Via a story on Slashdot comes article about politicians, government officials, and other leaders who are technologically ignorant. This is more common than you might think. I’m not talking about not understanding all of the silly marketing buzzwords that some of the more ignorant use to try to mask the fact that they haven’t a clue (SEO, maximization, synergy, leads, conversions, memetics, viral campaigns, guerrilla marketing — or anyone who calls themselves a “master” or a “guru” which translates as “scammer”). It’s not even about the legitimate technical jargon that engineers use to get to the heart of problems (RFC, SMTP, HTTP, FTP, POP, IMAP, DNS, DHCP, NAS, SAN, smart or dumb-routing, genetic programming and networking). It’s not about whether or not you know a few common sense methods of fixing problems (which usually just amounts to reading the error message and applying some common sense). This is a level of cluelessness that would be like a general at the Pentagon in the 1970s not knowing what a missile was.
Though the government’s role in the Internet is diminishing due to the distributed effects, we still rely on various officials to ensure that consumer interests are not completely ignored by corporate interests and to act to ensure that the net remains a fairly neutral communications medium without toll booths and gatekeepers charging a premium for access to networks they did not build. The government is also charged with punishing bad behavior by passing laws or instituting fines or prison terms for certain classes of offense. How can we trust the government to do that when some of them don’t really know how to use the basic technology of the Internet, let alone understand some of the more advanced experiments being carried out in real-time in this digital space? One Senator, Joe Manchin (D-WV), wanted to ban the sale and distribution of BitCoins which, due to their nature, would be as difficult to ban as attempting to ban pennies and dollar bills. Other Congressional members have had difficulty understanding how guessing someone’s password is not at all the same kind of “hacking” as breaking into a company’s payment server and pulling down the credit card data.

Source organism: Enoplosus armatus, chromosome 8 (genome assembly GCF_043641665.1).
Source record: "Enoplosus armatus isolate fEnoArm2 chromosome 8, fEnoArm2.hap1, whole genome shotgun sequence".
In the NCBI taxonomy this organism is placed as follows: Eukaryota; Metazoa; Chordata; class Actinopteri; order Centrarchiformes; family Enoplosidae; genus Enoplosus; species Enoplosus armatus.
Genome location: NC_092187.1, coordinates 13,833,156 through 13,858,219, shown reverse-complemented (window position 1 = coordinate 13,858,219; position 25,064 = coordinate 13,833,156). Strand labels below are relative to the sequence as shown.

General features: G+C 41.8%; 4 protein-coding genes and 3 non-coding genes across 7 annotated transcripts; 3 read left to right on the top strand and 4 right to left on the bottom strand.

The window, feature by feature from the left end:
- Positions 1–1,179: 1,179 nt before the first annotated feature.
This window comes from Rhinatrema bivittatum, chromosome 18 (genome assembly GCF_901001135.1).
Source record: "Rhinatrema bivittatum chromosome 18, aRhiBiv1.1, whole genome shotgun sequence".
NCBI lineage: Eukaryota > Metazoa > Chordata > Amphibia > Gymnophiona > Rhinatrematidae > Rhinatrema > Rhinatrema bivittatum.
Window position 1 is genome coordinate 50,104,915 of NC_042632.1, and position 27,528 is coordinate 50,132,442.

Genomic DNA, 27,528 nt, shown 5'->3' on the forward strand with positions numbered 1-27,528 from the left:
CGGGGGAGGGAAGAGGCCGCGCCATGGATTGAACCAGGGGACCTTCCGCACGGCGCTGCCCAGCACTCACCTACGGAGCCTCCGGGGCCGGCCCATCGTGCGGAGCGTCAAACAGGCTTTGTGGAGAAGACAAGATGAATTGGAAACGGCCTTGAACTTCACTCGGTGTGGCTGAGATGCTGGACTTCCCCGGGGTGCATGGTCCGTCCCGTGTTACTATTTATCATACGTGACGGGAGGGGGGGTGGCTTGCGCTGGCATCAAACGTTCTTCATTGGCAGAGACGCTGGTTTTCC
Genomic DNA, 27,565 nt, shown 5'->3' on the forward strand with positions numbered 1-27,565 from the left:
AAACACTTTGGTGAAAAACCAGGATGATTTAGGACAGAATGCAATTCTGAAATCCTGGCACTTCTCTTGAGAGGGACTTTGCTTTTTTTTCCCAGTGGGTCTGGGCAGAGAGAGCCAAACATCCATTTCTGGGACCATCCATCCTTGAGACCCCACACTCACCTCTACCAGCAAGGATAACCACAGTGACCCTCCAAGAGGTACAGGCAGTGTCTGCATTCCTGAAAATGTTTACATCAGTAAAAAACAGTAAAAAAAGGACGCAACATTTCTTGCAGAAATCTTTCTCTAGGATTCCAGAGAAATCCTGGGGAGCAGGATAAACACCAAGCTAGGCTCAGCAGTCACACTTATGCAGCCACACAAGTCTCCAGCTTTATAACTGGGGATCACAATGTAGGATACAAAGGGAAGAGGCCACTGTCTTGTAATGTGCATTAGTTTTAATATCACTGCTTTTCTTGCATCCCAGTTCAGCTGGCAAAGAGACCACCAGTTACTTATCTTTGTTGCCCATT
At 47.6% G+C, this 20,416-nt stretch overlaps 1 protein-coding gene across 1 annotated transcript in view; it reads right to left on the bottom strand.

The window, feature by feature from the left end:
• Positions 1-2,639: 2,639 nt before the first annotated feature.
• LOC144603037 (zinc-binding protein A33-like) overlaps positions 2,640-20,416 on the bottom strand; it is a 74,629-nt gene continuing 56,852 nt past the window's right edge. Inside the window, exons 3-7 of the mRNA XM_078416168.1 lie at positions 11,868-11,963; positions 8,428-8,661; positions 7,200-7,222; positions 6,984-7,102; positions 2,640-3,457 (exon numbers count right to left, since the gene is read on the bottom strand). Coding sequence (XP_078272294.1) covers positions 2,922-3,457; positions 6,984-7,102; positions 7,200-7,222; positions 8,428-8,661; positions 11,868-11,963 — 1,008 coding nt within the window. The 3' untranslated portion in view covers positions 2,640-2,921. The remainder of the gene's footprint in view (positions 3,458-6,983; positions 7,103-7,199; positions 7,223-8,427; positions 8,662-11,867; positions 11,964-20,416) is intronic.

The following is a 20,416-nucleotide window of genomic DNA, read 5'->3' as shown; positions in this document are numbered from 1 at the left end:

Part of this really is the technical community’s fault. We do so love our little abbreviations. We prefer to talk amongst ourselves and ignore the non-techies because it is, by and large, easier for us to do so. We laugh at some of the users’ honest mistakes. But very rarely do we try to sit down with them and use words and terms they would be able to grasp to explain how the Internet works, how security works online, or even something as simple as how an email “knows” where to go. We all learned most of these things through trial and error ourselves or by being lucky enough to be spotted by a techie as being someone “with potential” early on so we were guided and nurtured until our mentor felt it was time for us to face our own baptism by flamewar.
However, some of it is the fault of those who show no interest in learning how things work. We would never be so understanding of someone refusing to learn how to put gas in their own car, refusing to learn how to use a credit card scanner, or refusing to learn how to balance a checkbook. Instead of laughing when someone mentions that they are “not a computer person” or sounds proud that they aren’t even using the most basic of websites (Facebook) and is content in their ignorance, we should call them out. They are not just making life increasingly difficult for themselves and refusing to adapt to new social behaviors (such as those that discourage taking ten minutes to fill out your check by hand at the register), they are denying themselves the opportunity for future personal and economic growth. After all, when being able to use a computer and being able to understand the basics of computers is important, no employer in their right mind would hire someone who didn’t have a computer at home. When understanding how to reach customers online, it helps to know where to find customers and how to encourage natural, organic, purely-pull oriented tactics instead of ineffective heavy-push tactics as are used in TV and radio.
And, to the rest of the techies out there, when you hear someone making an inexact (or even downright wrong) analogy in an attempt to grasp a technical concept, don’t look down on them. Don’t make fun of them. Help them to understand. At least they’re trying to improve.